Dictionary of Everyday Theology and Culture takes key theological concepts out of the academy and puts them on the street, allowing every reader to understand the terms and then practice them in everyday life. This resource contains an alphabetical listing of 173 theological and cultural terms; each entry includes a definition (explaining the term in easy-to-understand language) and an everyday application (helping readers grasp how to live out the concept).
Sound theology isn’t simply the intellectual exercise of reflecting on God’s existence and works. Biblical truths are intended for godly living and Christian service. Therefore, this dictionary goes deeper than other reference texts, helping readers apply truths about God to such issues as abortion, divorce, ecology, bioethics, prayer, worship, evangelism, stewardship, politics, and the media.
With Logos Bible Software, you can get even more out of this awesome reference work! Searches in Logos will pull from entries in Dictionary of Everyday Theology and Culture and all Scripture references within the dictionary link directly to the original language texts and English Bible translations in your library. What’s more, Dictionary of Everyday Theology and Culture will serve as a vital secondary source for many of the primary texts already in your library, giving you instant access to definitions of almost two hundred of topics—enhancing the value of your entire library.
If you want to better understand the foundations of your faith, deepen the theological root systems of what you believe, and find out how to apply the key teachings of God’s Word to your everyday life and problems, this monumental work needs to be in your library. I have thousands of books in my library, and most of them just sit on the shelf, but this is a resource I’ll be using on a regular basis. If you buy this book, I can promise you that it won’t just sit on your shelf!
—Gary Oliver, professor of psychology and practical theology, John Brown University
Many dictionaries of theology are overly dense, terse, and a bit stuffy, all of which severely limit their usefulness. So, within the genre of theological dictionaries, the Dictionary of Everyday Theology and Culture is a burst of fresh air. The entries are well chosen, are written in an accessible manner, and would serve as helpful supplements to more detailed teaching. I dare say that the careful study of this book alone would provide a decent theological education.
—Steve L. Porter, professor of theology and philosophy, Institute for Spiritual Formation, Talbot School of Theology, Biola University
Finally we have a book on theology that you don’t have to be a brain surgeon to understand. I love the clarity of presentation of deep theological concepts and the practical guidelines on how to implement the great truths of the faith in your daily life.
—Gary D. Vanderark, professor of neurosurgery, University of Colorado
For those who have ever asked ‘So what?’ after reading a theological tome, this resource provides welcome relief. The collection of insightful summaries from esteemed scholars explains key Christian doctrines with a view to our historic faith and then applies those truths in the context of our current world. Dictionary of Everyday Theology and Culture is a treasure trove of sound doctrine and practical insight into daily application. I look forward to using it regularly.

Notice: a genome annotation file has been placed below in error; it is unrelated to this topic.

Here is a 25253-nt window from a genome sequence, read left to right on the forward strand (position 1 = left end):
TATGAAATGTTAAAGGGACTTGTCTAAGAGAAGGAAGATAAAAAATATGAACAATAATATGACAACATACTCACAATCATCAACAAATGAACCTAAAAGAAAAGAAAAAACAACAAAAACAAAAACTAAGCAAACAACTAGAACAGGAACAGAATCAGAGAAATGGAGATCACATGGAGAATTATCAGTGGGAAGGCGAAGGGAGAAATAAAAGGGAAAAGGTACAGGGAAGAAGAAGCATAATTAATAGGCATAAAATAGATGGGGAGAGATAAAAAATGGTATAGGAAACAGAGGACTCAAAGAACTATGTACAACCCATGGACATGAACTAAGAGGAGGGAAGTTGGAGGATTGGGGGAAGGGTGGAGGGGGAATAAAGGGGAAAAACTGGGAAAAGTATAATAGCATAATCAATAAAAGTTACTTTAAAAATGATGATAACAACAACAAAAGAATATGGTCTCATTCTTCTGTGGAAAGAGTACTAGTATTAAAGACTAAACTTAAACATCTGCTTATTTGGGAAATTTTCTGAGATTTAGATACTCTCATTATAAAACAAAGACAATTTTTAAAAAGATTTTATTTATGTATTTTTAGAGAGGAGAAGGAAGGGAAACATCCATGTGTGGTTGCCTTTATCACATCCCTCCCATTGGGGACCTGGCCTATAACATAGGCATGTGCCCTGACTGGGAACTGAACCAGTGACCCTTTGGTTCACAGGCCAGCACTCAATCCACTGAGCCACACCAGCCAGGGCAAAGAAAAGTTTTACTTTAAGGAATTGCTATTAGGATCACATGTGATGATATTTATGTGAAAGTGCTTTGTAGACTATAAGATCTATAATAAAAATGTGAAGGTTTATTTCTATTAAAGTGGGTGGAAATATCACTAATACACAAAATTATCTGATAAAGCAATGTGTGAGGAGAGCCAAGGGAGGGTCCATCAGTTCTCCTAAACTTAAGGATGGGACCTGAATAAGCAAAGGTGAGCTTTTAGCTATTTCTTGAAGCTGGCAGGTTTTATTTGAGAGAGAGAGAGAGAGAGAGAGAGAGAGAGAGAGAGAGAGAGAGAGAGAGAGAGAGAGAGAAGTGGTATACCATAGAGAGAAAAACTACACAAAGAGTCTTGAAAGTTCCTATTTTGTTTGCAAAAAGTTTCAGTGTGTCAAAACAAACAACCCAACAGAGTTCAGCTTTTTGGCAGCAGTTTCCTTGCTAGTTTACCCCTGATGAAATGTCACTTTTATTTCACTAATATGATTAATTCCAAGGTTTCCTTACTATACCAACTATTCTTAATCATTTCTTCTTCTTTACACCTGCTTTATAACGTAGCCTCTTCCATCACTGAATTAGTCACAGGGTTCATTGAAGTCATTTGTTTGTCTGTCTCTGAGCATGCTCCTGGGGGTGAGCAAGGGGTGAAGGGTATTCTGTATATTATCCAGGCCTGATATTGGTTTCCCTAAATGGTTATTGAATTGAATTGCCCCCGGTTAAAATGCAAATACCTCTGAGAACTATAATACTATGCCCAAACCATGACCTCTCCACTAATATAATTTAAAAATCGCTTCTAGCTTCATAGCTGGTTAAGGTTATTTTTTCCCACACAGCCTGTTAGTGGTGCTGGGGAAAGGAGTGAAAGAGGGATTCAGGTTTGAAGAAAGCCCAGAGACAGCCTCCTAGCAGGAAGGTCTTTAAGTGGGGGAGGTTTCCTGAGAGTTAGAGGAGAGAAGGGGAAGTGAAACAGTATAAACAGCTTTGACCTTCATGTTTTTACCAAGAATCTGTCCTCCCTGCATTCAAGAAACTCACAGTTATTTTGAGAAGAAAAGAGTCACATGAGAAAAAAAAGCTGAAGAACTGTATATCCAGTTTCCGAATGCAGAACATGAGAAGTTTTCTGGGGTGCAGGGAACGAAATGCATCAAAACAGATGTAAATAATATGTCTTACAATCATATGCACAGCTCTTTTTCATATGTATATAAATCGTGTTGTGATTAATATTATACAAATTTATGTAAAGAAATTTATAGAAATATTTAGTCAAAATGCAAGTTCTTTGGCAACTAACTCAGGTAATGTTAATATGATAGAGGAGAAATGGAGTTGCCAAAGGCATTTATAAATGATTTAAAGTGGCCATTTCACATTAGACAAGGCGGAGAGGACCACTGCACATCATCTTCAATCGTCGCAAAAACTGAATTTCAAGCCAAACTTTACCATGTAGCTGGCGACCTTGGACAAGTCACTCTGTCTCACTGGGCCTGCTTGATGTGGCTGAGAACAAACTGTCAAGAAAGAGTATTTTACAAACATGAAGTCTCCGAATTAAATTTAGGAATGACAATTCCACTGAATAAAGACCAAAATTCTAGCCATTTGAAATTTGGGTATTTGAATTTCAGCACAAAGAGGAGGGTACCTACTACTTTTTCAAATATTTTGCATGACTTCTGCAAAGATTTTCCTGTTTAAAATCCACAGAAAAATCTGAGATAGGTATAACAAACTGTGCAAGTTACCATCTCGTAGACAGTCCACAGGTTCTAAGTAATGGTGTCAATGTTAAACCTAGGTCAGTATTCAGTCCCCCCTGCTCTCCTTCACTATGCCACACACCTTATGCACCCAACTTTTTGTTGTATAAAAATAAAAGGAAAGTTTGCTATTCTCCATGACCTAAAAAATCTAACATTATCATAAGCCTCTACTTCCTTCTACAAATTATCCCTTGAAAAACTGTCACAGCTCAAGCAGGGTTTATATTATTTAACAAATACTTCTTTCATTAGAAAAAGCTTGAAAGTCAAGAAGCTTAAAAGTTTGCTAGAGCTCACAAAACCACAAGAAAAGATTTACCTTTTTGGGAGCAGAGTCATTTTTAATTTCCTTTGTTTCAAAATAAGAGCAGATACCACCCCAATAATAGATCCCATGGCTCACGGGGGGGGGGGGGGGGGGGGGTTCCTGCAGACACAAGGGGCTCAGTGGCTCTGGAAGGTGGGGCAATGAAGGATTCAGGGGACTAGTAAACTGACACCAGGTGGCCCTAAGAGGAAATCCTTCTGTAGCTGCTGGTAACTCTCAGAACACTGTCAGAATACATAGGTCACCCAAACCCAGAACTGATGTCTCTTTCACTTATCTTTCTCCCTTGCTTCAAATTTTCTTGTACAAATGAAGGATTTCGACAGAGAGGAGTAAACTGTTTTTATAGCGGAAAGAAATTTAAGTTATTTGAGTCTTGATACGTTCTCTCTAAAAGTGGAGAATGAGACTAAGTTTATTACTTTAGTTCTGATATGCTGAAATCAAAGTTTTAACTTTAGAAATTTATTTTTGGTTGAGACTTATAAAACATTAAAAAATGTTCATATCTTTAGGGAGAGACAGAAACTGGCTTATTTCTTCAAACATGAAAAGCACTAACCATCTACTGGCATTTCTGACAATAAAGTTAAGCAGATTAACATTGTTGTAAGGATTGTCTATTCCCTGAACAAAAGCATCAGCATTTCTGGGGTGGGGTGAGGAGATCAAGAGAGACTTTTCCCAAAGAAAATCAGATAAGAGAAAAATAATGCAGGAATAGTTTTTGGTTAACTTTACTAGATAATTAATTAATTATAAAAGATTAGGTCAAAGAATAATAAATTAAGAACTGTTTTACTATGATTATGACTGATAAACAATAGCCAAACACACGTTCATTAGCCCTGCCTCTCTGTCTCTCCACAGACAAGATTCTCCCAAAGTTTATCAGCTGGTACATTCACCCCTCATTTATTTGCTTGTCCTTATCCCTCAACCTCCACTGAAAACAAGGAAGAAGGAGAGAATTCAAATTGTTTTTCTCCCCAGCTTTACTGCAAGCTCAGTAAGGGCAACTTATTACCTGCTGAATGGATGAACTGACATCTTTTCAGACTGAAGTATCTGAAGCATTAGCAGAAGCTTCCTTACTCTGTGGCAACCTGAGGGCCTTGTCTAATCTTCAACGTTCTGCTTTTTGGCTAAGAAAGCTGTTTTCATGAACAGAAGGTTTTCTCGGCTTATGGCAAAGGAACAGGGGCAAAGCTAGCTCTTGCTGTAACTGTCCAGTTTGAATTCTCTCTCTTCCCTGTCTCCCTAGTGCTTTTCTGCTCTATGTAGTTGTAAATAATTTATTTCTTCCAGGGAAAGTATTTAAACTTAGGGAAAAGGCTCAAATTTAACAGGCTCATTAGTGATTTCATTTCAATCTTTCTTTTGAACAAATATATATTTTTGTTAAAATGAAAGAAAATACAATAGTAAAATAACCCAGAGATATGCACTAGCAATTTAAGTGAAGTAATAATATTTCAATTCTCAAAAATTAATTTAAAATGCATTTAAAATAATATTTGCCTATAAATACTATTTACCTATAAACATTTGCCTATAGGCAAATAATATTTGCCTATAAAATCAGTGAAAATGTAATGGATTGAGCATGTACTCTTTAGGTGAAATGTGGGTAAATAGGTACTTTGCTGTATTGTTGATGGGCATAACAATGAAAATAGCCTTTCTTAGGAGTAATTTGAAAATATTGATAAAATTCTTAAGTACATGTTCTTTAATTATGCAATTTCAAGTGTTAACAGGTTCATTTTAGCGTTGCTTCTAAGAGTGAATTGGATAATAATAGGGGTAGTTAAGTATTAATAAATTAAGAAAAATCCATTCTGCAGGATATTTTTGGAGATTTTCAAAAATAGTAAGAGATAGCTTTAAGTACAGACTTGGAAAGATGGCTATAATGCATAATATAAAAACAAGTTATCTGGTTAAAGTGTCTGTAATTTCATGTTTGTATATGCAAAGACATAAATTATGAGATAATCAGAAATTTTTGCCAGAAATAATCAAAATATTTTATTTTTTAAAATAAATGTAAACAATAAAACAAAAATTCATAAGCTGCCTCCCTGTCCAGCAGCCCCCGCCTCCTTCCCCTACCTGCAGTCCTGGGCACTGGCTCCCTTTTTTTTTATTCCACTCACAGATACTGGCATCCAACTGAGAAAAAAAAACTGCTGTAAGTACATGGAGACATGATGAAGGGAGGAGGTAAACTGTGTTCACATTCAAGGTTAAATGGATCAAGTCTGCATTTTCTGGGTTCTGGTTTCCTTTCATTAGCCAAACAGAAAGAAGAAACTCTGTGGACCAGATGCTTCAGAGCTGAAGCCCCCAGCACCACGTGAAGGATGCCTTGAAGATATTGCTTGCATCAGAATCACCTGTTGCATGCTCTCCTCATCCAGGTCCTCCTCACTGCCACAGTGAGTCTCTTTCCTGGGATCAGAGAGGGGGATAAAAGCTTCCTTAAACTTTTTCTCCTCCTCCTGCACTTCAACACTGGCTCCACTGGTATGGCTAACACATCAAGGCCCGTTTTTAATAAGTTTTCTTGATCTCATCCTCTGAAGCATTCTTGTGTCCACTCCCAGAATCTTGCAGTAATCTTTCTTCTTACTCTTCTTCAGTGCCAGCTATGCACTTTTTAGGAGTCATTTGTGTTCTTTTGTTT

—Rick Cornish, president, Teaching Truth International
Many of the issues we face today are so complex that Christians often despair of ever knowing how to respond. This resource provides thoughtful Christians a solid start in what Scripture teaches, the church has affirmed, and conscientious disciples should keep in mind as they frame their own answers. The entries covered are accessible yet substantial. Anyone wanting to understand the core concepts of his or her faith (baptism, atonement, prayer) or the pressing issues of this day (abortion, racism, relativism) could easily build on the foundation offered here. A rich resource for any bookshelf.
—John Anderson, pastor, Trinity Presbyterian Church, Arvada, Colorado
The careful definition of our terms is one of the best gifts we can offer our culture. Everyday people will find this volume useful in developing, living, and communicating their understanding of Christian ideas, practices, and subculture.
—James L. Wakefield, associate professor of biblical and spiritual theology, Salt Lake Theological Seminary
Bruce Demarest was educated at Wheaton College and Trinity Evangelical Divinity School. He earned his doctorate in biblical and historical theology at the University of Manchester, where he was mentored by Professor F. F. Bruce. Bruce spent 10 years working with evangelical missions organizations and also has taught at numerous evangelical seminaries throughout the United States, Canada, the Middle East, and Asia. A professor at Denver Seminary, he is the author of 15 books and has written for national publications such as Christianity Today, Foundation, Reflections, and Criswell Theological Review.
Keith J. Matthews is chair of the ministry department and professor of spiritual formation and contemporary culture at Azusa Pacific University’s Graduate School of Theology. He is a longtime pastoral practitioner, having served in churches from coast to coast. He is also an adjunct professor at Fuller Theological Seminary. Matthews has written several articles and coauthored Dallas Willard’s Study Guide to The Divine Conspiracy.